What’s that, another Joss Whedon show that was cancelled prematurely?! Seriously, this guy needs to never work with Fox again. But I digress… The point is, Dollhouse, though only lasting two seasons and 27 episodes, managed to cram more into its brief runtime than many shows that run two or three times as long. The show’s truncated nature meant that it was often frustrating, with plotlines and character arcs that should’ve taken a season or two to manifest coming to fruition within only a couple of episodes. But even with all of its flaws and frustrations, I found the show’s primary themes — What defines a person? Are we nothing more than programming? Can we ever truly lose that which makes us individuals? — to be consistently fascinating. The same goes for Whedon’s knack for crafting wonderfully redemptive moments in the unlikeliest of characters, as well as his thoroughly sadistic knack for killing off beloved characters. It’s a testament to Whedon and everyone else involved in the show that, despite getting cancelled early and having to wrap up a whole bunch of material really quickly, Dollhouse still ended with a nice, satisying sense of closure for both its characters and viewers. Unlike, say, Lost. -Jason Morehead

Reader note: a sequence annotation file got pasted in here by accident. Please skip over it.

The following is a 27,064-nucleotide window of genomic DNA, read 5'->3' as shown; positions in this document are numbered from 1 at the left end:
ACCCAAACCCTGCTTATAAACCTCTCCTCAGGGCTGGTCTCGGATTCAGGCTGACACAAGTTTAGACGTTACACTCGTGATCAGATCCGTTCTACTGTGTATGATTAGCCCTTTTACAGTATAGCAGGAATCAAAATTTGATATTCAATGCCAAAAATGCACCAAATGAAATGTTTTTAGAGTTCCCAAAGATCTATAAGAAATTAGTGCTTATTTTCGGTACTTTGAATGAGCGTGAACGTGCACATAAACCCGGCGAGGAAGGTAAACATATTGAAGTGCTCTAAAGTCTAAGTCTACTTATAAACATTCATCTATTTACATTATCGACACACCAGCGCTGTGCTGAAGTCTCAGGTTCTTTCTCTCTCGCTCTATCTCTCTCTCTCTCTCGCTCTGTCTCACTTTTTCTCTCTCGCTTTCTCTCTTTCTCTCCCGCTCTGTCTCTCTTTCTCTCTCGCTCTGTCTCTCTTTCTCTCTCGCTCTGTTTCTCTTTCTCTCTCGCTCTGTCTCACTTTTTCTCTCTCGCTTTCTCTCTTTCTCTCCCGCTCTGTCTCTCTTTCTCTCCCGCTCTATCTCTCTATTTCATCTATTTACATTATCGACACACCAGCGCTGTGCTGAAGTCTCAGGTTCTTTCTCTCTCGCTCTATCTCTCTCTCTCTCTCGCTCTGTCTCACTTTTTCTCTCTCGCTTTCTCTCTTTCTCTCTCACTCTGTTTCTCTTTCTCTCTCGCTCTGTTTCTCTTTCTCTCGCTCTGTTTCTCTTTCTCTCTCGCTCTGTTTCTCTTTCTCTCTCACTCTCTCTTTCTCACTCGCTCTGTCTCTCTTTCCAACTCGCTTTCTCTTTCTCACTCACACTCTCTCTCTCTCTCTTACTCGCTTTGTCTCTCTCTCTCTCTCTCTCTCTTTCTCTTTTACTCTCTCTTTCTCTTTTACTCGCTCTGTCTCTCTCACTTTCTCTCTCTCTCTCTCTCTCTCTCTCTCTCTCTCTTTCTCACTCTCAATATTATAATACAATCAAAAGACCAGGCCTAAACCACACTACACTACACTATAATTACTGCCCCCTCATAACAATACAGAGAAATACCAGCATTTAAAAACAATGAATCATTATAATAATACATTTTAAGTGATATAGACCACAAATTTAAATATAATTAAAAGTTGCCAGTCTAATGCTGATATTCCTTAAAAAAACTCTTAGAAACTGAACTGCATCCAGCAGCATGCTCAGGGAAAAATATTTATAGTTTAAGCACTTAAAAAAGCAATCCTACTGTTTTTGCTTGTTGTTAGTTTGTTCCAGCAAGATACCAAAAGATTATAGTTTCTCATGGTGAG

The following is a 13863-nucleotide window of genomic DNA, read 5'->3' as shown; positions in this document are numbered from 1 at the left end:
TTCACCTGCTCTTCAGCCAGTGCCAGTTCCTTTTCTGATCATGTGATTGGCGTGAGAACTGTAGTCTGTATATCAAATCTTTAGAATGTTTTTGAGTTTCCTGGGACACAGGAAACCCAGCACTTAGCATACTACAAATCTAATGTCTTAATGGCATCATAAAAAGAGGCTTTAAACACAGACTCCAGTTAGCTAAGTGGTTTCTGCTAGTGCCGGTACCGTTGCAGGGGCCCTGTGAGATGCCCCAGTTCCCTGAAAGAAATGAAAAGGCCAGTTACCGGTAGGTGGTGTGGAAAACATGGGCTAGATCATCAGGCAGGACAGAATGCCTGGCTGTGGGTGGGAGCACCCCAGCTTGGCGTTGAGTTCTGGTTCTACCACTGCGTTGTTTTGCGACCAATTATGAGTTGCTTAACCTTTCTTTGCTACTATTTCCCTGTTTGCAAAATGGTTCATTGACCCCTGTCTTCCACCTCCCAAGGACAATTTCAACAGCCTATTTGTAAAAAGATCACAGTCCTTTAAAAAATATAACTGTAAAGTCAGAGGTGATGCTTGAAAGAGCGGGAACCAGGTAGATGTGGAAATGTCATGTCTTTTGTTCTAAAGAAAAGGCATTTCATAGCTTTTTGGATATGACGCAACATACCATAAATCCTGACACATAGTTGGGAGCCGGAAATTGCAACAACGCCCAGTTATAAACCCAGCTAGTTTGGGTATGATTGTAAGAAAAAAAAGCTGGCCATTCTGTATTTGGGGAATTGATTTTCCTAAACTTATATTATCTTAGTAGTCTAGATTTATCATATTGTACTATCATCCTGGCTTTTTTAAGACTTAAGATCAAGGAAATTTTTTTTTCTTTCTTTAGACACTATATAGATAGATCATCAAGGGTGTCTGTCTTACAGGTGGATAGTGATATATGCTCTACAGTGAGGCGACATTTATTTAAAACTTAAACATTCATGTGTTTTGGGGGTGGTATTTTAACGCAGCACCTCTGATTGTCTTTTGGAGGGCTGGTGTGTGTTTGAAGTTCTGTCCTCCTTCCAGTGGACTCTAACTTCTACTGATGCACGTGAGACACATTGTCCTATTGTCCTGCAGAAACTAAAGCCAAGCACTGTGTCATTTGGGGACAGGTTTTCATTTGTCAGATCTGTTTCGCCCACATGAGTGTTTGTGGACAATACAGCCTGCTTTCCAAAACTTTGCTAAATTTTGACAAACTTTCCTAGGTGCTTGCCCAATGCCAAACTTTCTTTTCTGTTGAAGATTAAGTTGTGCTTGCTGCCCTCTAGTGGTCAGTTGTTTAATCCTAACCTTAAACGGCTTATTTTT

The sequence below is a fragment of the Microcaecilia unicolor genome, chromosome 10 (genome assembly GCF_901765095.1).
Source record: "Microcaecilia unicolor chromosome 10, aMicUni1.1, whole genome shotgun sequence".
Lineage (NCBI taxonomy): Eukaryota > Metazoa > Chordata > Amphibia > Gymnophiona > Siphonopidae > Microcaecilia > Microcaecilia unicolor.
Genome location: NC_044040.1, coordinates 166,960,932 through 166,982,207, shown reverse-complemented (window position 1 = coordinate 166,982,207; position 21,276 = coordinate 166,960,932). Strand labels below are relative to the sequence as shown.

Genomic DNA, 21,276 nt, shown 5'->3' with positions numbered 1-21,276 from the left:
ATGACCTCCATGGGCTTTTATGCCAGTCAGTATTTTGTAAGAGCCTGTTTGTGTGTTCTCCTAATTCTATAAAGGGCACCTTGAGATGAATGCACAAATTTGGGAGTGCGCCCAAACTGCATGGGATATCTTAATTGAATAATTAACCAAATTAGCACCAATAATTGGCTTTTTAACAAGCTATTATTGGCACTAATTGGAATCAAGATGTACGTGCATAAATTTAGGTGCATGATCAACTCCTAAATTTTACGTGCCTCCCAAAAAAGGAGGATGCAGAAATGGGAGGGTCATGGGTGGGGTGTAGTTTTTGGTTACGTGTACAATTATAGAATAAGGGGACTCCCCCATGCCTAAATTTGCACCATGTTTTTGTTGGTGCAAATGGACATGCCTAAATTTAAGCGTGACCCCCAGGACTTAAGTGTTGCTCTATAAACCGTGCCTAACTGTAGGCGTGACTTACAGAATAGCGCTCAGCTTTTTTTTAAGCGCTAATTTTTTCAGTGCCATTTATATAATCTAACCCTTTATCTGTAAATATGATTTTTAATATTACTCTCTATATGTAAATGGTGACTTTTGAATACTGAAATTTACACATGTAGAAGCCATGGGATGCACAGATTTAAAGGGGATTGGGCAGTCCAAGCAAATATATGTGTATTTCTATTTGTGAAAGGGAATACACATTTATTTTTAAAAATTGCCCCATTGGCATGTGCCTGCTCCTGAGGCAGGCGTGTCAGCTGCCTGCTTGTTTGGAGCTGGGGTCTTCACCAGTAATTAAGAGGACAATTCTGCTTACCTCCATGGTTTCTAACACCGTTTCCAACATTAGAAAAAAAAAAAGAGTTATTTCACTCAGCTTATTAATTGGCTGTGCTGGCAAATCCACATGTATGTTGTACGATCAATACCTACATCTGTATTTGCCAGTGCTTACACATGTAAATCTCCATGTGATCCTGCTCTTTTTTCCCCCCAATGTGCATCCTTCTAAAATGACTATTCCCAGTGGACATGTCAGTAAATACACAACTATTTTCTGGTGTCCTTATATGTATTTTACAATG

10. The Middle
Patricia Heaton doesn’t get enough credit. Unless desperate or scandalous, housewives and moms aren’t considered socially relevant or cool. So maybe that is it. If her talent was overlooked on Everybody Loves Raymond it may have been because her character was less neurotic than the others. While her strength as straight man is worth noting, Heaton has in The Middle an opportunity to shine like the big crazy diamond she is.
The cast of The Middle is surprisingly balanced. Scrubs’ alum Neil Flynn co-stars as the more sensible of the two parents, though that should not deter fans, his comedic timing is as reliable as ever. The younger actors (McDermott, Sher, Shaffer),who play the Heck children, are no less qualified or enjoyable. Family programs almost always fail on this point.
A working class family’s struggle to get by is territory so commonly trod in series television that to go there risks banality. The trick here is that the family operates as a unit of dysfunctional people functioning together; each one’s quirks and weaknesses actually strengthen the unit. The Middle is a most rare portrait of a healthy, if not perfect, family and one that you can appreciate with yours. However, my recommendation is not on account of its being “family-friendly”, I recommend The Middle because it is great fun. -Chase Livingston